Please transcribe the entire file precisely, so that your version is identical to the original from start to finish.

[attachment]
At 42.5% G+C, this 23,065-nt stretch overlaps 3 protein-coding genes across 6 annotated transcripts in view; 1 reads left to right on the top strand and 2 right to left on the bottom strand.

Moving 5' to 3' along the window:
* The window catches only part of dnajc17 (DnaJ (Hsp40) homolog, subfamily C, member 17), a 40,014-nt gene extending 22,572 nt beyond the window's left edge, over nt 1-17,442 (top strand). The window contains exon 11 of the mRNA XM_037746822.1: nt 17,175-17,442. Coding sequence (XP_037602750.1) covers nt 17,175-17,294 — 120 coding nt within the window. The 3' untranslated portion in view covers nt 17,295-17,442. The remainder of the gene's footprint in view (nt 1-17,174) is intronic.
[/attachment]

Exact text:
At 42.5% G+C, this 23,065-nt stretch overlaps 3 protein-coding genes across 6 annotated transcripts in view; 1 reads left to right on the top strand and 2 right to left on the bottom strand.

Moving 5' to 3' along the window:
* The window catches only part of dnajc17 (DnaJ (Hsp40) homolog, subfamily C, member 17), a 40,014-nt gene extending 22,572 nt beyond the window's left edge, over nt 1-17,442 (top strand). The window contains exon 11 of the mRNA XM_037746822.1: nt 17,175-17,442. Coding sequence (XP_037602750.1) covers nt 17,175-17,294 — 120 coding nt within the window. The 3' untranslated portion in view covers nt 17,295-17,442. The remainder of the gene's footprint in view (nt 1-17,174) is intronic.